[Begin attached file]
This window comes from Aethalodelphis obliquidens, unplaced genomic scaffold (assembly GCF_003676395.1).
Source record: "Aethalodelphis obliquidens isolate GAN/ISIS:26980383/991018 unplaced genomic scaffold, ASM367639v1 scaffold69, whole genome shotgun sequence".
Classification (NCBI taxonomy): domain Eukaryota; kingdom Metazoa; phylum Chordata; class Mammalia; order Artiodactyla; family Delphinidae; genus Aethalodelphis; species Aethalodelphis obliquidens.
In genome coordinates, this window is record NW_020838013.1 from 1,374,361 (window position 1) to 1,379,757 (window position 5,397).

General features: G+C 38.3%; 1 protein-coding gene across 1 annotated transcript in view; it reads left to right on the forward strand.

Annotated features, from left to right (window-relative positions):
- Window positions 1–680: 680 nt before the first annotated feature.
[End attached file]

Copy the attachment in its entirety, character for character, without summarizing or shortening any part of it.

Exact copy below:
This window comes from Aethalodelphis obliquidens, unplaced genomic scaffold (assembly GCF_003676395.1).
Source record: "Aethalodelphis obliquidens isolate GAN/ISIS:26980383/991018 unplaced genomic scaffold, ASM367639v1 scaffold69, whole genome shotgun sequence".
Classification (NCBI taxonomy): domain Eukaryota; kingdom Metazoa; phylum Chordata; class Mammalia; order Artiodactyla; family Delphinidae; genus Aethalodelphis; species Aethalodelphis obliquidens.
In genome coordinates, this window is record NW_020838013.1 from 1,374,361 (window position 1) to 1,379,757 (window position 5,397).

General features: G+C 38.3%; 1 protein-coding gene across 1 annotated transcript in view; it reads left to right on the forward strand.

Annotated features, from left to right (window-relative positions):
- Window positions 1–680: 680 nt before the first annotated feature.